As the weather warms up, local animal clinics are starting to warn the public to be on the look out for snakes.
According to a local clinics, they have seen their first snake-bite cases. Snakes are generally more active in the Spring and curious animals may get bitten if they bother them.
“A lot depends on where they’re bit and the size of the snake,” said Dr. Robert Taylor, a veterinarian and owner of 82nd Street Veterinary Clinic. “Now, believe it or not, on the face or head is one of the better places to get bit.”
He said some symptoms you’ll notice if your animal is bitten are swelling, sudden weakness, and vomiting. Once taken to the vet, he said they have to go through specific treatment.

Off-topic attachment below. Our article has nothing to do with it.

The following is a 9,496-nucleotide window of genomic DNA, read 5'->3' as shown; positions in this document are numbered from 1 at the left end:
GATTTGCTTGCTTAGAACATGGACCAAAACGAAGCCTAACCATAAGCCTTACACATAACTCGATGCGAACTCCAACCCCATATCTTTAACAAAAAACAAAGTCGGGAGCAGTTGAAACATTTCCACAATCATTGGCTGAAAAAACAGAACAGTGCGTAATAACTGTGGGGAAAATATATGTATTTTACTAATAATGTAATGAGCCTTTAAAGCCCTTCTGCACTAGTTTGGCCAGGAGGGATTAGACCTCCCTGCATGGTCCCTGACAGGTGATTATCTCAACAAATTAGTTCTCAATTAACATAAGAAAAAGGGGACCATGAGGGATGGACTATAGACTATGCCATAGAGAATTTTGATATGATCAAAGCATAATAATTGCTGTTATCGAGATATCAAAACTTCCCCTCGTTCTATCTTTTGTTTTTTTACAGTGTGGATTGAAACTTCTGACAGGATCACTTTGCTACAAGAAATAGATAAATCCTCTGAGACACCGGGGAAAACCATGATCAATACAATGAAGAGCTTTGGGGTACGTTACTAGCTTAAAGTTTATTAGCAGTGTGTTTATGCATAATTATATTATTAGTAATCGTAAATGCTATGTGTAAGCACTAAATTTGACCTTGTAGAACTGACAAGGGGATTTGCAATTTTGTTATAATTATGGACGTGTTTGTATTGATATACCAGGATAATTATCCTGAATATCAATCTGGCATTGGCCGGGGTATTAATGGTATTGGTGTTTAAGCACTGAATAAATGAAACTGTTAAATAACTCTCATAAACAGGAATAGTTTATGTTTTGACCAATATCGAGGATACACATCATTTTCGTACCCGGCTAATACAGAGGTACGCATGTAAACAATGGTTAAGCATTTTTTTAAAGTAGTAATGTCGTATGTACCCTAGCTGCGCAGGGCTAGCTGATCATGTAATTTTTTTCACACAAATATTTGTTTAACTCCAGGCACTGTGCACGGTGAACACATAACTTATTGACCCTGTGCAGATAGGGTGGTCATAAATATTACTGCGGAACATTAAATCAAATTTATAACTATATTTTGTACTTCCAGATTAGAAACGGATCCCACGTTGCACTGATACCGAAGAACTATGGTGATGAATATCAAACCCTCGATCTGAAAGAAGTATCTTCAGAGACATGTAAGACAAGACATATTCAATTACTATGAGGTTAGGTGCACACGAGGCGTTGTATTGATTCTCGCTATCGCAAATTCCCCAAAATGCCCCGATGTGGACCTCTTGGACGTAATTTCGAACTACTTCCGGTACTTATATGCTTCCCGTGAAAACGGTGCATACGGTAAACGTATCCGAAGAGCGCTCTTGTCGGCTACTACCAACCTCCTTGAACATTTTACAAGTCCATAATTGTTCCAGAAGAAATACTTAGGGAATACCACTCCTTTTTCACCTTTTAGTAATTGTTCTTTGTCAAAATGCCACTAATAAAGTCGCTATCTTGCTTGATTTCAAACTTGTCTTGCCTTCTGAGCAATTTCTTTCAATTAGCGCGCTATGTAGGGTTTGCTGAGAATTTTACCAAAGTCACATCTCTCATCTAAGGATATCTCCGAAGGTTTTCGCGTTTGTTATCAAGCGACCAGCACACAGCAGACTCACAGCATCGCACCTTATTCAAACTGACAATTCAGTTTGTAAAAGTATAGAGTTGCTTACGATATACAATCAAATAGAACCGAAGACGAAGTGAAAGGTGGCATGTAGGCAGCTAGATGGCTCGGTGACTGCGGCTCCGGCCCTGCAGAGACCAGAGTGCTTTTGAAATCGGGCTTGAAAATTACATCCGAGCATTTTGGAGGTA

“Antivenom would be the ideal treatment, plus antibiotics and some people use corticosteroid. Some don’t,” Taylor said.
Dr. Taylor said the common rattlesnake we’ll see in West Texas is the Western Diamondback and their venom can cause extensive damage.
“It poisons the cells and the blood and that’s why you get all this black stuff,” Taylor explains.
If you live in rural areas, he suggests getting your animals vaccinated.
“It is not 100 percent. If it’s a bad bite, it might die. A dog that might die, it might keep him from dying. If it would’ve been a really bad bite, now might not be as bad,” he said.
Dr. Taylor said in 2018 he saw at least 6 snake bites cases in his clinic, but hasn’t seen any cases this year, so far.
You can find the 82nd Street Veterinary Clinic on facebook here. They have some cats up for adoption!